Nikki Fried jumps into race to lead Florida Democrats

Nikki Fried

By Gary Fineout 

She’s in— Nikki Fried, the last Democrat to win a statewide election in Florida, is jumping into the crowded contest to lead the Florida Democratic Party.

Reversal— The state’s former agriculture commissioner announced her decision in a late Sunday afternoon call with nearly 60 Democrats who can vote in the race for a new party chair. It’s a bit of a turnabout for Fried, who had said late last year that she was not interested in the post as Florida Democrats grew frustrated over their crushing defeat in the midterms.

In her words— “My decision is not one made lightly,” Fried said in a statement shared with Playbook. “It comes after months of listening to friends, advisors and Democrats across the state. Florida Democratic Party chair was not the path I had originally envisioned for myself, but too much is at stake to sit on the sidelines — from women’s rights, economic opportunity and climate change to affording housing, protecting our democracy and education.”

How we got here— Democrats are scheduled to meet later this month to designate a new leader after Manny Diaz abruptly resigned as chair in early January following an election that saw Gov. Ron DeSantis win reelection by nearly 20 points and Democrats get routed in legislative and congressional contests.

And then there were five— Fried joins four other candidates who have already announced their bids for chair, including former state Sen. Annette Taddeo. Taddeo, who unsuccessfully challenged Rep. María Elvira Salazar in November, has already picked up support from many key Democrats, including state legislators and several congressional members, including Rep. Debbie Wasserman Schultz.

Backing Fried— But there has been a faction of Democrats — many of them who have votes on the state’s executive committee — who did not support the other candidates, and last week a group of them urged Fried to join the race. Fried supporters now have a list of nearly 40 voting members who are backing her accounting for 350 out of the 578 votes needed to win.

Still could be a spirited contest— Fried, however, may have to overcome misgivings that some in the progressive community have about her and whether she is too close to some of the state’s corporate interests.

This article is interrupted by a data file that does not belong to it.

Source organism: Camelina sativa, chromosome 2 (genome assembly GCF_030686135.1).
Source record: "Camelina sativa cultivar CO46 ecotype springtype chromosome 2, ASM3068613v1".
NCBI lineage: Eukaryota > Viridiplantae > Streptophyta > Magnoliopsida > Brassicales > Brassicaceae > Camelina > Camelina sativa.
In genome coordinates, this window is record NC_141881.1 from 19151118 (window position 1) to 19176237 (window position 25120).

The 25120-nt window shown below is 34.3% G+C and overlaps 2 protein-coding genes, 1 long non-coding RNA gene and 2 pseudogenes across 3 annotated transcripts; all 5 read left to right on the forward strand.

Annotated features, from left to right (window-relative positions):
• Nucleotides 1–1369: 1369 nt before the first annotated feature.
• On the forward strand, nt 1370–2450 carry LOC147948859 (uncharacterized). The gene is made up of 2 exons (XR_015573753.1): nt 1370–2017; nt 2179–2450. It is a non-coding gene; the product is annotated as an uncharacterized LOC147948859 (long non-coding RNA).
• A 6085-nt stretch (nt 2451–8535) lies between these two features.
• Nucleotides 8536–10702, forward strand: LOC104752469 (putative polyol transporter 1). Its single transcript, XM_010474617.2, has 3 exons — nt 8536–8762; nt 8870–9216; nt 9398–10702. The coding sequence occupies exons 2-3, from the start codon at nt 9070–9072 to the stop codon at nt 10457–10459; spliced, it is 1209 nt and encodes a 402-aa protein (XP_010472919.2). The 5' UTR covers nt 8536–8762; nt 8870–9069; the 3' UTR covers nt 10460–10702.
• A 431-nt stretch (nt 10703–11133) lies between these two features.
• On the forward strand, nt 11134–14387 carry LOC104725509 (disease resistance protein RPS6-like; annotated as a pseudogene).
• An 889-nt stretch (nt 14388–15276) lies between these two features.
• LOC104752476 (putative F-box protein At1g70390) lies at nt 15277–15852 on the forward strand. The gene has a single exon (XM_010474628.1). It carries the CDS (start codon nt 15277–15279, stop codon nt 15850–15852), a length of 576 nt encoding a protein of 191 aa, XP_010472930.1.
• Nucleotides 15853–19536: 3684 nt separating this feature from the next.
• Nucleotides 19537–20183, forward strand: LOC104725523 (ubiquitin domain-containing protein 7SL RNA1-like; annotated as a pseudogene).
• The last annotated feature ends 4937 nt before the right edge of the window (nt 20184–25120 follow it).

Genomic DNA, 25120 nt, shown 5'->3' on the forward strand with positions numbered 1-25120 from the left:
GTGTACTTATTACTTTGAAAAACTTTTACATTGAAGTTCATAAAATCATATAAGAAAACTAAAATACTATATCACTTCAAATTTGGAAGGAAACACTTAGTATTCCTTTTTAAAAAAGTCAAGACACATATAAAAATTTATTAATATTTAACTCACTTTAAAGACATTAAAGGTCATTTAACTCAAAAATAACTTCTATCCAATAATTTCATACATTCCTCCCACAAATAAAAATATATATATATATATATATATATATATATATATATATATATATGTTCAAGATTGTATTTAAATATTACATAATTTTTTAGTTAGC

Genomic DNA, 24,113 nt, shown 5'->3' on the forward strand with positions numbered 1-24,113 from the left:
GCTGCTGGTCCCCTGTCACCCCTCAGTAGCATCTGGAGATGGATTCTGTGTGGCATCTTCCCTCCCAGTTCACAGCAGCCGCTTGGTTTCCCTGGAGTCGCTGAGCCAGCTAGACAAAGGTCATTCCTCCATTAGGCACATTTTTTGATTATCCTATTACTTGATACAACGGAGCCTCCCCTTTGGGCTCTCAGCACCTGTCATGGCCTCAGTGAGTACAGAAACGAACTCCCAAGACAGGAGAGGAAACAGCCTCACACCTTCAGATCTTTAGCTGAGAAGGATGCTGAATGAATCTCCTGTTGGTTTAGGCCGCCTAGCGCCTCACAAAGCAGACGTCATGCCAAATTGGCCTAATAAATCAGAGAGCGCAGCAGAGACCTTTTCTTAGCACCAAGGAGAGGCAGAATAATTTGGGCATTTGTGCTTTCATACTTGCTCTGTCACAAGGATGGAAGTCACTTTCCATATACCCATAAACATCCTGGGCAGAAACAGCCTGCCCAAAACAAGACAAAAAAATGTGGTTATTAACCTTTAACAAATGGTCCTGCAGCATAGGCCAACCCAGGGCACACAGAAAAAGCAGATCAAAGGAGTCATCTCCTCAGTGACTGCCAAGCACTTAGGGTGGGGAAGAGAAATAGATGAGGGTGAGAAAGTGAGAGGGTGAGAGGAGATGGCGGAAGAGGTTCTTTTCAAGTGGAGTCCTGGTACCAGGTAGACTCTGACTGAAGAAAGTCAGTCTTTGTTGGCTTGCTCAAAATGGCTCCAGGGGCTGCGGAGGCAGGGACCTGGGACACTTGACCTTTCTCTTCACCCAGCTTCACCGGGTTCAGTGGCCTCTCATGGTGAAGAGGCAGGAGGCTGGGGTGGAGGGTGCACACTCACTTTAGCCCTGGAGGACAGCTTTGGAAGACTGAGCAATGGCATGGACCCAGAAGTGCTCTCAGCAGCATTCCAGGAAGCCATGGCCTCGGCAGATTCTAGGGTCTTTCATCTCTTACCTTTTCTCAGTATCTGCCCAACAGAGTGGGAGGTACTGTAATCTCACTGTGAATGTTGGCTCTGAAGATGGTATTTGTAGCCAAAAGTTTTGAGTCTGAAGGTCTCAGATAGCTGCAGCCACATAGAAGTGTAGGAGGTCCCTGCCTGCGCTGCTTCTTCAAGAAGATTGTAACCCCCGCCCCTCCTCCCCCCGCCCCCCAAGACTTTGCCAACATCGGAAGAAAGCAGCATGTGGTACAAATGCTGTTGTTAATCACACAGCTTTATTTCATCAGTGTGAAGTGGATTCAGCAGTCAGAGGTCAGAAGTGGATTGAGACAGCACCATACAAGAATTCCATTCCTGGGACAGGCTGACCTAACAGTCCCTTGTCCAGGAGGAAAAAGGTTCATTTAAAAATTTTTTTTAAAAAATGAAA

Where’s she coming from— Fried mounted an unsuccessful bid for governor last year where she lost decisively in the Democratic primary to Charlie Crist. In the aftermath of her loss, Fried said she was starting a new political committee called “Won’t Back Down” that planned to help female candidates who supported abortion rights and try to get an abortion rights measure on the 2024 ballot. It’s not clear what will happen to those efforts now.

Challenges — Whoever wins the eventual contest for chair will have to grapple with a significant fundraising disadvantage as well an ever-growing voter registration gap Republicans are building. When he stepped, down Diaz sharply criticized national Democrats for raising money from Florida donors but then failing to direct that money to help with state operations. He also faulted Democratic legislative campaign organizations for focusing “exclusively” on their candidates and not helping the party.

Promises— In her statement, Fried vowed to “rededicate ourselves to voter registration, training and growing our progressive coalitions. I am determined to rebuild the trust of national committees and I will dedicate the full weight of the party to quality candidate recruitment and to reforming our antiquated weighted vote system and bylaws which too often exclude rather than includes.”

About Carma Henry 21625 Articles
Carma Lynn Henry Westside Gazette Newspaper 545 N.W. 7th Terrace, Fort Lauderdale, Florida 33311 Office: (954) 525-1489 Fax: (954) 525-1861

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